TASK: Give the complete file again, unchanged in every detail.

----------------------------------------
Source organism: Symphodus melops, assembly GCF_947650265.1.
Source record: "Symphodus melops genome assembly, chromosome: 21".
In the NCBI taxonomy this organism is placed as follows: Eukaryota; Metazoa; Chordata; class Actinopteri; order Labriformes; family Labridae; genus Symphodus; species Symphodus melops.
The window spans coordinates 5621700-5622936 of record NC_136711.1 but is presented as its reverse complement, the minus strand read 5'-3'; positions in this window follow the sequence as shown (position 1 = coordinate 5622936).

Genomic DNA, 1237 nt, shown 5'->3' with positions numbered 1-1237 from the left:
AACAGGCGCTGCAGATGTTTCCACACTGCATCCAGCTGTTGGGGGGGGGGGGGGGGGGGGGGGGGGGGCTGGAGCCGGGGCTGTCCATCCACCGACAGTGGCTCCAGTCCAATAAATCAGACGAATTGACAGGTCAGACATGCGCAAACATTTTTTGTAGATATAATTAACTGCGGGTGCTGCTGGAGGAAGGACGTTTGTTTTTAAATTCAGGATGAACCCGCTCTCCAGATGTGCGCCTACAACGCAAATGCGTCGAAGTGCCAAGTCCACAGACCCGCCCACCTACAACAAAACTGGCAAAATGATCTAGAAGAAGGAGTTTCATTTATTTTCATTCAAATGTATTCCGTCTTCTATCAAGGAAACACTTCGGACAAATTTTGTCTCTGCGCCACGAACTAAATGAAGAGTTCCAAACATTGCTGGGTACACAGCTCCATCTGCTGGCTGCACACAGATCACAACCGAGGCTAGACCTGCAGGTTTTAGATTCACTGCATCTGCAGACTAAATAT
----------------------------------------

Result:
Source organism: Symphodus melops, assembly GCF_947650265.1.
Source record: "Symphodus melops genome assembly, chromosome: 21".
In the NCBI taxonomy this organism is placed as follows: Eukaryota; Metazoa; Chordata; class Actinopteri; order Labriformes; family Labridae; genus Symphodus; species Symphodus melops.
The window spans coordinates 5621700-5622936 of record NC_136711.1 but is presented as its reverse complement, the minus strand read 5'-3'; positions in this window follow the sequence as shown (position 1 = coordinate 5622936).

Genomic DNA, 1237 nt, shown 5'->3' with positions numbered 1-1237 from the left:
AACAGGCGCTGCAGATGTTTCCACACTGCATCCAGCTGTTGGGGGGGGGGGGGGGGGGGGGGGGGGGGCTGGAGCCGGGGCTGTCCATCCACCGACAGTGGCTCCAGTCCAATAAATCAGACGAATTGACAGGTCAGACATGCGCAAACATTTTTTGTAGATATAATTAACTGCGGGTGCTGCTGGAGGAAGGACGTTTGTTTTTAAATTCAGGATGAACCCGCTCTCCAGATGTGCGCCTACAACGCAAATGCGTCGAAGTGCCAAGTCCACAGACCCGCCCACCTACAACAAAACTGGCAAAATGATCTAGAAGAAGGAGTTTCATTTATTTTCATTCAAATGTATTCCGTCTTCTATCAAGGAAACACTTCGGACAAATTTTGTCTCTGCGCCACGAACTAAATGAAGAGTTCCAAACATTGCTGGGTACACAGCTCCATCTGCTGGCTGCACACAGATCACAACCGAGGCTAGACCTGCAGGTTTTAGATTCACTGCATCTGCAGACTAAATAT